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Can a PA specialize in nutrition and weight loss?

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Hi! I’m currently an undergrad studying Nutritional Sciences and I’m thinking about PA school after. I love how there are specialities and I’m wondering if there is one for weight loss and working with patients who need to work on weight management. Is this a type of specialty or fall under a specific one? Thanks for the advice! 

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Yes, its called primary care.  Its the most special.  Love your go-to attitude!  I knew a PA who was a nutritionist turned PA.  The problem is, you bill higher as a PA than as a nutritionist.  But there are special clinics with that specialized knowledge.  

the fact of the matter is, once you have that PA degree, you can do what you want to do.  Sometimes it may take some work to find.  But you will have the knowledge to excel in a field of never ending possibilities.  

This post made possible by the contributions of hope and opportunity.  And the letters U and CAN.  

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In PC I did A LOT of weight loss/Obesity mgmt and dietary consultation. My CP was a FP who did non surgical bariatric med on the side. I picked up a few things. They do have Bariatric PAs out there who only do obesity med.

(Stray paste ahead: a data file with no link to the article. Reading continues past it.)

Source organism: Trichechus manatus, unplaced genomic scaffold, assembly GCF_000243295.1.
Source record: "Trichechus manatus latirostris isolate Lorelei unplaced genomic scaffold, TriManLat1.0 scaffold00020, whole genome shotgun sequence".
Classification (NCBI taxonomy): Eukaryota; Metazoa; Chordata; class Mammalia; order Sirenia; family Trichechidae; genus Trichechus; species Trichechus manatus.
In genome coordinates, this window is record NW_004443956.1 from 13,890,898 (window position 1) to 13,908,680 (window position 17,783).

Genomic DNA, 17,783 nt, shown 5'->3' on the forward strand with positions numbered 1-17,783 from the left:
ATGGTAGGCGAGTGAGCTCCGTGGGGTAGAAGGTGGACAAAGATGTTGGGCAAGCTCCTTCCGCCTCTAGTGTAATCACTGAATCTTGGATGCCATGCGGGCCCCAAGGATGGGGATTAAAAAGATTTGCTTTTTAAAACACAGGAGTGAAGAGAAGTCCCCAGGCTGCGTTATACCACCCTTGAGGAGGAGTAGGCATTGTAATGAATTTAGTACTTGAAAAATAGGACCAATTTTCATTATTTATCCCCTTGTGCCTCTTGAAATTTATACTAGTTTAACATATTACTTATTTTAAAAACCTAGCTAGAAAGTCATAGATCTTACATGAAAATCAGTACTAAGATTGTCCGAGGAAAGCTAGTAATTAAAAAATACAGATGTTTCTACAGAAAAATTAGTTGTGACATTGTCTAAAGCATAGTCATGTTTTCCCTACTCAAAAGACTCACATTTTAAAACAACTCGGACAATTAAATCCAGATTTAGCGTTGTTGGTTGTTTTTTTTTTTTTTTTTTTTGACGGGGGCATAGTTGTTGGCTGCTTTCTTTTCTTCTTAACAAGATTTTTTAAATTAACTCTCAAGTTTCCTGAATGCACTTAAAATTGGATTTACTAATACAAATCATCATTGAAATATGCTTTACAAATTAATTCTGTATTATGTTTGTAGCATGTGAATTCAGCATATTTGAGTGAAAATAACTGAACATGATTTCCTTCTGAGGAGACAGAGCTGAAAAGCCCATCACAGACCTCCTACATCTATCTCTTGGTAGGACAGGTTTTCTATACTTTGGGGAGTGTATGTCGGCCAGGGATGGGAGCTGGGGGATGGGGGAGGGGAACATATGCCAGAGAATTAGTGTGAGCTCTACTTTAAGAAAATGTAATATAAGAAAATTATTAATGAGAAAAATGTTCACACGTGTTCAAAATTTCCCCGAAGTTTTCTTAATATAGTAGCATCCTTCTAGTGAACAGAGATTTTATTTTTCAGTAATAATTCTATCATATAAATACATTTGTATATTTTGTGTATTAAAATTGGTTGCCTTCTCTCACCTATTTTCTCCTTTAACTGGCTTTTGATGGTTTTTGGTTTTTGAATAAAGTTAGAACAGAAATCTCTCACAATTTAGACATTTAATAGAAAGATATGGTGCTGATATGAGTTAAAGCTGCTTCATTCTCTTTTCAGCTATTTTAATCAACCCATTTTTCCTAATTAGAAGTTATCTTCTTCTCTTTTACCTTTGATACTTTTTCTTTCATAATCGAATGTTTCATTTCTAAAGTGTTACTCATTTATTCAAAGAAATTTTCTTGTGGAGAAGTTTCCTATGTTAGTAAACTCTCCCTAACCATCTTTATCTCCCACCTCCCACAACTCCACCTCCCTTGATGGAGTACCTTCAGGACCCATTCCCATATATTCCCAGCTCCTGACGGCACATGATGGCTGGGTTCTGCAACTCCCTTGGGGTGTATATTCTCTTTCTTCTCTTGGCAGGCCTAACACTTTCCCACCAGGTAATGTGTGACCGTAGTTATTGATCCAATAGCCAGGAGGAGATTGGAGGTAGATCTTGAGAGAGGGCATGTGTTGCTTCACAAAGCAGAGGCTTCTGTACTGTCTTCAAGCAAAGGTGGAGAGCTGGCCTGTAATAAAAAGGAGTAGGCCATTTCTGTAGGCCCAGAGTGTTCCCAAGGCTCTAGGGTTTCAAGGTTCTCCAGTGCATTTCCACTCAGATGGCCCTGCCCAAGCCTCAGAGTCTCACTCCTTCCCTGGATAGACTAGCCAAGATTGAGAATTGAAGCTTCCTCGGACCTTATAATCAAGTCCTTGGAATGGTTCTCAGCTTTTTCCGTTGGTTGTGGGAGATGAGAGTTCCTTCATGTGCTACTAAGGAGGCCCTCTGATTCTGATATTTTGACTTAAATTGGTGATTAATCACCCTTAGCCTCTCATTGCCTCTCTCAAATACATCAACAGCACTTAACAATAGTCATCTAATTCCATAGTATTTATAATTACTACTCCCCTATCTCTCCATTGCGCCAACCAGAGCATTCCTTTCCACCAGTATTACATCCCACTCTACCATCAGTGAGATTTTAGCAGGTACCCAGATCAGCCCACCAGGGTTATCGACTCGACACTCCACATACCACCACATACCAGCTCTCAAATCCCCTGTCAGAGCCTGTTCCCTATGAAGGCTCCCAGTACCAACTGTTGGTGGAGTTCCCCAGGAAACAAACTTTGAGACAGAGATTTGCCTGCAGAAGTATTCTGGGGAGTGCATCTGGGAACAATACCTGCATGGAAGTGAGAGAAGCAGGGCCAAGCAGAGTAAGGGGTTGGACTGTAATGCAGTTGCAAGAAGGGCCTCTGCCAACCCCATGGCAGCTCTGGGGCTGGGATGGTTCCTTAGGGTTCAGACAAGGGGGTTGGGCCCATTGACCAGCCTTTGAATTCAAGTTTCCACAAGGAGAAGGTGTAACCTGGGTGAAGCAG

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Yes, there was a weight loss clinic hiring a PA/NP a few years ago.  All they did was weight loss, non-surgical.  Boring, but a no brainer type of work.  They paid no benefits though.

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2 hours ago, Cideous said:

Yes, there was a weight loss clinic hiring a PA/NP a few years ago.  All they did was weight loss, non-surgical.  Boring, but a no brainer type of work.  They paid no benefits though.

For the right person, its a mental challenge, how to convince, cajole, make, persuade, wheedle, coax, talk into, maneuver,  beguile, blarney, flatter, seduce, lure, entice, tempt, inveigle someone into changing.  Well, I would avoid seducing.  And luring.  Maybe even enticing.  

Anyways, its a game of chess.  Like two submarine captains.  "The Hunt for Red October" in an exam room.

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At Kaiser, there are APP's that work specifically in weight loss and nutrition/diet.  It's called "positive choice."

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A classmate of mine practices weight loss medicine.  He does a lot with nutrition and hormone replacement. Seems like a very cushy job. 

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With the increase in DM in the United States and the large number of patients who have yet to be diagnosed, the answer is yes. I would suggest getting a CDE which is available in a course that is easily attended and working in endocrinology, weight loss or attching your self to a bariatric surgery practice as the person who becomes the the "life changer."

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